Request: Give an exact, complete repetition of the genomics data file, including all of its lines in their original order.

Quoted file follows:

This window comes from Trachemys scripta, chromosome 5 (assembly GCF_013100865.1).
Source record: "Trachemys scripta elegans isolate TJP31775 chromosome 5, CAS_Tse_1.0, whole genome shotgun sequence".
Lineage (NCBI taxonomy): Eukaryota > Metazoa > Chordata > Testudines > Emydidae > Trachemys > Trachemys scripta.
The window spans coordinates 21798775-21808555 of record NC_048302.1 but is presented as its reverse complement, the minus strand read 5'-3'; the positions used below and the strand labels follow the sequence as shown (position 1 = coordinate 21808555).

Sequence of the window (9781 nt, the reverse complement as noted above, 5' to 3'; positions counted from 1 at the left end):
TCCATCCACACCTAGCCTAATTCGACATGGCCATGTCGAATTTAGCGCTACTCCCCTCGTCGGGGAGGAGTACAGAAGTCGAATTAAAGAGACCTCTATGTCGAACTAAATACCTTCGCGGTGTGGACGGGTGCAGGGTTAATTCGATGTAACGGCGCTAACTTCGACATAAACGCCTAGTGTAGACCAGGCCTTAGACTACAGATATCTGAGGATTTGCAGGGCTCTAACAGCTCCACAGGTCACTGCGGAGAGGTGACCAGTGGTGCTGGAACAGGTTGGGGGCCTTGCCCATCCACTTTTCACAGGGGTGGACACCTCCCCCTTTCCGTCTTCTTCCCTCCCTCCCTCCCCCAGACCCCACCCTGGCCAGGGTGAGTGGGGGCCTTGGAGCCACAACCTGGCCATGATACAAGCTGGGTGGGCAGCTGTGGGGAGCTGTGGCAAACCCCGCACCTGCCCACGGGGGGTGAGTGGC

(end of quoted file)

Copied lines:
This window comes from Trachemys scripta, chromosome 5 (assembly GCF_013100865.1).
Source record: "Trachemys scripta elegans isolate TJP31775 chromosome 5, CAS_Tse_1.0, whole genome shotgun sequence".
Lineage (NCBI taxonomy): Eukaryota > Metazoa > Chordata > Testudines > Emydidae > Trachemys > Trachemys scripta.
The window spans coordinates 21798775-21808555 of record NC_048302.1 but is presented as its reverse complement, the minus strand read 5'-3'; the positions used below and the strand labels follow the sequence as shown (position 1 = coordinate 21808555).

Sequence of the window (9781 nt, the reverse complement as noted above, 5' to 3'; positions counted from 1 at the left end):
TCCATCCACACCTAGCCTAATTCGACATGGCCATGTCGAATTTAGCGCTACTCCCCTCGTCGGGGAGGAGTACAGAAGTCGAATTAAAGAGACCTCTATGTCGAACTAAATACCTTCGCGGTGTGGACGGGTGCAGGGTTAATTCGATGTAACGGCGCTAACTTCGACATAAACGCCTAGTGTAGACCAGGCCTTAGACTACAGATATCTGAGGATTTGCAGGGCTCTAACAGCTCCACAGGTCACTGCGGAGAGGTGACCAGTGGTGCTGGAACAGGTTGGGGGCCTTGCCCATCCACTTTTCACAGGGGTGGACACCTCCCCCTTTCCGTCTTCTTCCCTCCCTCCCTCCCCCAGACCCCACCCTGGCCAGGGTGAGTGGGGGCCTTGGAGCCACAACCTGGCCATGATACAAGCTGGGTGGGCAGCTGTGGGGAGCTGTGGCAAACCCCGCACCTGCCCACGGGGGGTGAGTGGC